The year was 1968, the city was Los Angeles, and Jim Morrison, the frontman for the rock band the Doors, was screaming inside a recording studio--but not as part of a song.
Morrison had just learned his bandmates were going to let Buick use the Doors' hit "Light My Fire" in a television commercial for its new car, the Opel.
"It's corporate! You guys just made a pact with the devil!" Morrison ranted, Doors keyboardist Ray Manzarek recounts in his biography of the group. If the deal went through, Morrison warned, he'd "smash a Buick to dust" on stage. Buick, not surprisingly, backed out.
What a difference a few decades make. These days, stars ranging from Lenny Kravitz and Liz Phair to Sting and KISS are plugging anything from jeans and lipstick to computers and Pepsi. Electronica guru Moby models for Calvin Klein, the Backstreet Boys were brought to you by Sears, and Got Milk? presents Britney Spears.
Once oil and water, popular musicians and corporate advertisers are collaborating at an unprecedented rate, particularly in the past couple of years. It's a trend that underscores rock's waning role as a counterculture force, while raising questions about the extent to which the performing arts are becoming just another marketing opportunity.
In rock's infancy, "you couldn't have had two more diverse entities than the corporate world and rock music," says Jay Coleman, CEO and founder of Entertainment Marketing Communications International, a firm that pioneered ties between pop music and advertising in the '70s. "The corporate world was scared of sex, drugs and rock 'n' roll, and the last thing the rock world wanted to do was 'sell out and commercialize.' "
Now, Coleman says, "For the most part it's a mutual admiration society. Most rock and pop and hip-hop acts see that if they do it right, it's a win-win deal."
The many rockers who agree with that assessment include ex-Beatle Ringo Starr, whose latest tour is sponsored by Century 21 Real Estate Corp. In return for the sponsorship, Starr appears in one of the mega-firm's television commercials and chats on its Web site.
"When we were all 20, we were really anti-establishment," says Starr, who also is doing ads for Charles Schwab. "Now," he says of corporate tie-ins, "it's part of the business."
Miles Copeland--the manager for Sting, who has become a frequent figure on television ads through a cross-endorsement deal with Compaq--put it more bluntly. "Nowadays, everybody's into making money," he says.
Though no firm figures exist, entertainment industry analysts say the money poured into promotional deals with pop stars easily reaches hundreds of millions of dollars.
The Mainstreaming of 'Rebel Music'
With rock pushing 50, it's not surprising that the genre has evolved from a voice of protest during the turbulent '60s to an integral part of corporate culture in the money-hungry present, says Howard Kramer, associate curator of the Cleveland-based Rock and Roll Hall of Fame and Museum.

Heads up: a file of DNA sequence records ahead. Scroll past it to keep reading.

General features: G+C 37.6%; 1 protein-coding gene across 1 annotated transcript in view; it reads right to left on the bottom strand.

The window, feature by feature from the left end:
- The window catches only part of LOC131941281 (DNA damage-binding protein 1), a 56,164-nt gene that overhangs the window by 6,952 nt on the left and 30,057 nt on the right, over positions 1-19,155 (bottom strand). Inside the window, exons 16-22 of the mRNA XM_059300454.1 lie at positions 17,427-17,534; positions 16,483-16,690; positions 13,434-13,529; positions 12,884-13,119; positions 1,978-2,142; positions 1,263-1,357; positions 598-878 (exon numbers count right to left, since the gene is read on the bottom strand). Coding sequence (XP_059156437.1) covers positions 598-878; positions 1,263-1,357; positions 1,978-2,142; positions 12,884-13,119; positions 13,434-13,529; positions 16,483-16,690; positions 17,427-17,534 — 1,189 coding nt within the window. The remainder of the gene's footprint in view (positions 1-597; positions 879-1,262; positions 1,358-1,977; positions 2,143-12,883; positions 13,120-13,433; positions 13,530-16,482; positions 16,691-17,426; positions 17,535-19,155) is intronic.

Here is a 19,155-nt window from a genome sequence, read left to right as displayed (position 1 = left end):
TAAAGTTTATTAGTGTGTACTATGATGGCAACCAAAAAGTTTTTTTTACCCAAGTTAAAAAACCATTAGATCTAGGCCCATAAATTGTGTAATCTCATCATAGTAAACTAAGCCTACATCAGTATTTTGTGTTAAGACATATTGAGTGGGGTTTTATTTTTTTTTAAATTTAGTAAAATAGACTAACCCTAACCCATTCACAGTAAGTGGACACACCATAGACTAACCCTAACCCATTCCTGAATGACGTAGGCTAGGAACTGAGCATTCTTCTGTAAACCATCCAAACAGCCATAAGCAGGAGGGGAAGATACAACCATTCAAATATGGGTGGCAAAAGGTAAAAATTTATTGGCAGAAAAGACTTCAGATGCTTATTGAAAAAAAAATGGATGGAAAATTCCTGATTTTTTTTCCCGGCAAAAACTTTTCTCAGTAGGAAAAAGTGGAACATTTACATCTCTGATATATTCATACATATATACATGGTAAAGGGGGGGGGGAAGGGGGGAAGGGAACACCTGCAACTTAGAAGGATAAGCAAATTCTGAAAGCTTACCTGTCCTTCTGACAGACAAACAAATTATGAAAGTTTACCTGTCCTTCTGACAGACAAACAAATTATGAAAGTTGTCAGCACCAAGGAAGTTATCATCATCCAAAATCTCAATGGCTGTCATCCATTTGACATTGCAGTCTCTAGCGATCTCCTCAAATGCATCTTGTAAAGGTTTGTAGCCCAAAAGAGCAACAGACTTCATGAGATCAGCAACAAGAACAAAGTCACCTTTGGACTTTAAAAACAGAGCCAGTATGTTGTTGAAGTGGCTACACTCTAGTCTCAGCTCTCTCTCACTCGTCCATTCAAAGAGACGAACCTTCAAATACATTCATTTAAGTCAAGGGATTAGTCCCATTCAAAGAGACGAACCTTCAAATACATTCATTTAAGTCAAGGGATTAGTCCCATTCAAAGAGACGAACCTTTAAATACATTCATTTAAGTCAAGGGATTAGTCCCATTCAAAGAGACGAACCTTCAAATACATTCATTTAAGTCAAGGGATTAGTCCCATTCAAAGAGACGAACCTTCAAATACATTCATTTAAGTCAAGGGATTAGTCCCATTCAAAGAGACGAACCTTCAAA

And while hip-hop has replaced rock as the voice of youthful rebellion, its fiercely materialistic streak, which finds many rappers rhyming about Rolexes, diamonds and Mercedes-Benzes, makes it a natural for corporate tie-ins.
"The mainstreaming of 'rebel music' is so omnipresent you can't pull it back," Kramer says. "And when something becomes mainstream, all elements of the mainstream will try to absorb it."
While it's questionable how badly Sting and Starr need the dough, many rockers may well use the money to pay the bills.
Copeland argues that most performers sign only deals that don't conflict with their style or conscience.
Eclectic songwriter Tom Waits, who in the '80s successfully sued Frito-Lay for hiring an impersonator to sing a tortilla-chip radio jingle modeled on his song "Step Right Up," was unimpressed. The affiliations between products and pop stars are "all carefully engineered and tested," says Waits, who with Bruce Springsteen and Neil Young is among the few prominent rockers who just say no to ads. For example, he notes, "Nobody is coming out for caskets."
If caskets are out, tours sponsored by alcohol companies are still in, and so, in rare cases, are those sponsored by cigarette companies.
Paying bills and increasing exposure aren't the only rewards from going corporate. In Sting's case, Compaq's sponsorship cushioned his touring costs and allowed him to keep down ticket prices, Copeland says. For baby boomer performers, television and radio ads also are an invaluable way to reach mature fans who are so preoccupied with families and jobs that they often aren't aware their favorite group has a new tour or album.